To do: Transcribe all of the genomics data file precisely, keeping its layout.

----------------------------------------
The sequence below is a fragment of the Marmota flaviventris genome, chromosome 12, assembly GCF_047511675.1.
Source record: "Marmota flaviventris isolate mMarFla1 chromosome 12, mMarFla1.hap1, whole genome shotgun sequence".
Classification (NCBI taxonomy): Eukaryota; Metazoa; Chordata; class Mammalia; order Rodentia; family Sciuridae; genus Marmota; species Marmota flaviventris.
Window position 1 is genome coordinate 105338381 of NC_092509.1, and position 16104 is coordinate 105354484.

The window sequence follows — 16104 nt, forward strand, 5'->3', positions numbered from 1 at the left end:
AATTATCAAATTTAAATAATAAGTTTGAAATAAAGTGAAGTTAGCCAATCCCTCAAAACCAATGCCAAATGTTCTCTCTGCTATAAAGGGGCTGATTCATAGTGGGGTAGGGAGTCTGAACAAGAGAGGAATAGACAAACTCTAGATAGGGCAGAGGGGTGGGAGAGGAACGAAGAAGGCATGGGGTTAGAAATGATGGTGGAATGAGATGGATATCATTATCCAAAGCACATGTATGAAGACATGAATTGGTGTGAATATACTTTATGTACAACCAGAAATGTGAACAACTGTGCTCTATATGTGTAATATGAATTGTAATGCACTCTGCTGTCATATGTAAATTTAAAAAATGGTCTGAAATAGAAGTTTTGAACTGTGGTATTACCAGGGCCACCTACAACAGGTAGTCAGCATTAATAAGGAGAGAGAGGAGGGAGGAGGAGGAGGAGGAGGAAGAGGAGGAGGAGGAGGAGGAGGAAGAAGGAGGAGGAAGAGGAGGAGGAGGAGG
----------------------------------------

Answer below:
The sequence below is a fragment of the Marmota flaviventris genome, chromosome 12, assembly GCF_047511675.1.
Source record: "Marmota flaviventris isolate mMarFla1 chromosome 12, mMarFla1.hap1, whole genome shotgun sequence".
Classification (NCBI taxonomy): Eukaryota; Metazoa; Chordata; class Mammalia; order Rodentia; family Sciuridae; genus Marmota; species Marmota flaviventris.
Window position 1 is genome coordinate 105338381 of NC_092509.1, and position 16104 is coordinate 105354484.

The window sequence follows — 16104 nt, forward strand, 5'->3', positions numbered from 1 at the left end:
AATTATCAAATTTAAATAATAAGTTTGAAATAAAGTGAAGTTAGCCAATCCCTCAAAACCAATGCCAAATGTTCTCTCTGCTATAAAGGGGCTGATTCATAGTGGGGTAGGGAGTCTGAACAAGAGAGGAATAGACAAACTCTAGATAGGGCAGAGGGGTGGGAGAGGAACGAAGAAGGCATGGGGTTAGAAATGATGGTGGAATGAGATGGATATCATTATCCAAAGCACATGTATGAAGACATGAATTGGTGTGAATATACTTTATGTACAACCAGAAATGTGAACAACTGTGCTCTATATGTGTAATATGAATTGTAATGCACTCTGCTGTCATATGTAAATTTAAAAAATGGTCTGAAATAGAAGTTTTGAACTGTGGTATTACCAGGGCCACCTACAACAGGTAGTCAGCATTAATAAGGAGAGAGAGGAGGGAGGAGGAGGAGGAGGAGGAAGAGGAGGAGGAGGAGGAGGAGGAAGAAGGAGGAGGAAGAGGAGGAGGAGGAGG